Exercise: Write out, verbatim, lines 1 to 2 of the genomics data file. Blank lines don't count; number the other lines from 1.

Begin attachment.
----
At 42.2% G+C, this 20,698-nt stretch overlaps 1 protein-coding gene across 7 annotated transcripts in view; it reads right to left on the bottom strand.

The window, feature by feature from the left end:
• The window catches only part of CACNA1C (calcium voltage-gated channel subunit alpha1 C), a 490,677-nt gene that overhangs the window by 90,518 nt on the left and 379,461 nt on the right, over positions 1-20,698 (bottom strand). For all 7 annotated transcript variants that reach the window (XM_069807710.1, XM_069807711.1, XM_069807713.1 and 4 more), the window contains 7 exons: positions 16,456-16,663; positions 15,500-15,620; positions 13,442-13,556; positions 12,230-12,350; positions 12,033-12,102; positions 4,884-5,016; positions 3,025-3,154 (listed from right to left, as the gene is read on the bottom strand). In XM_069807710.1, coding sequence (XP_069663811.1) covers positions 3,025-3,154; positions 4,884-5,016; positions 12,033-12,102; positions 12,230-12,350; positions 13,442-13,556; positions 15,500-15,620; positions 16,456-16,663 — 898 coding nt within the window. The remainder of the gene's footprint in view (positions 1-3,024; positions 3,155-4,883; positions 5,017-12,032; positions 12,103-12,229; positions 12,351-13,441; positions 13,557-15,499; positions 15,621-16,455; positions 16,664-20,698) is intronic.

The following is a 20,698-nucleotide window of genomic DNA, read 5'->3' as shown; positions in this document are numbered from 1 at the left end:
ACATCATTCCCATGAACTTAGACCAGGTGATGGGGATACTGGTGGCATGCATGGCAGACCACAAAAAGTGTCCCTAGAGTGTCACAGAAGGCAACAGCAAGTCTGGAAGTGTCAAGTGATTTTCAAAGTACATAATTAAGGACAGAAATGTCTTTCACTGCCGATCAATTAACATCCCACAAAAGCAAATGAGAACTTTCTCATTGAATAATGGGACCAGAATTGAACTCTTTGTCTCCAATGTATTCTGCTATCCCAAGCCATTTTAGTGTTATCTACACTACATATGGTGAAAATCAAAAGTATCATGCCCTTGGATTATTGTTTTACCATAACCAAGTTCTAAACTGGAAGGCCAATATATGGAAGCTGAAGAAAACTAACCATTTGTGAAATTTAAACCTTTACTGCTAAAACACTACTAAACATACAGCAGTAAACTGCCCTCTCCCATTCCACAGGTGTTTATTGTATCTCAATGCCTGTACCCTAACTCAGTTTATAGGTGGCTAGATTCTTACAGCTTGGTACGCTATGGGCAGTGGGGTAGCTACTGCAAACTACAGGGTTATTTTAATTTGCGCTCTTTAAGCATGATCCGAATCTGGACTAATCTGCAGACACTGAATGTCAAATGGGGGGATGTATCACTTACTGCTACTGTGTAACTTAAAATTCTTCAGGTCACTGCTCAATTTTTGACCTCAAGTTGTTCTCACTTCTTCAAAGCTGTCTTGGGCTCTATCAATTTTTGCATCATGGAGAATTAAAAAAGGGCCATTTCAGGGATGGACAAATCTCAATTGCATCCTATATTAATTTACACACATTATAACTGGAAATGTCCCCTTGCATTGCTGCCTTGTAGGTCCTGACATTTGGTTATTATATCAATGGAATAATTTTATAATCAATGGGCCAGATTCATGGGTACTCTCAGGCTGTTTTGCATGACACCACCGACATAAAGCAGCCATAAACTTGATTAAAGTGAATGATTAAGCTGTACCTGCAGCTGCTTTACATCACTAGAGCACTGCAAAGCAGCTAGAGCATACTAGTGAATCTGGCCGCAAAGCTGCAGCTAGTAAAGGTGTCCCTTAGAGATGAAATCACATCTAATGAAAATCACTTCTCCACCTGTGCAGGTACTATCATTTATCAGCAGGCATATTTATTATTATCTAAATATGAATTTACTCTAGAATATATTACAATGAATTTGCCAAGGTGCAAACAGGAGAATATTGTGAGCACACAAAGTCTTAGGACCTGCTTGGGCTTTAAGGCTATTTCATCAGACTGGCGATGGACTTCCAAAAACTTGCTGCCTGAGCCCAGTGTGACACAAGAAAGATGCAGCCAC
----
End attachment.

At 42.2% G+C, this 20,698-nt stretch overlaps 1 protein-coding gene across 7 annotated transcripts in view; it reads right to left on the bottom strand.

The window, feature by feature from the left end: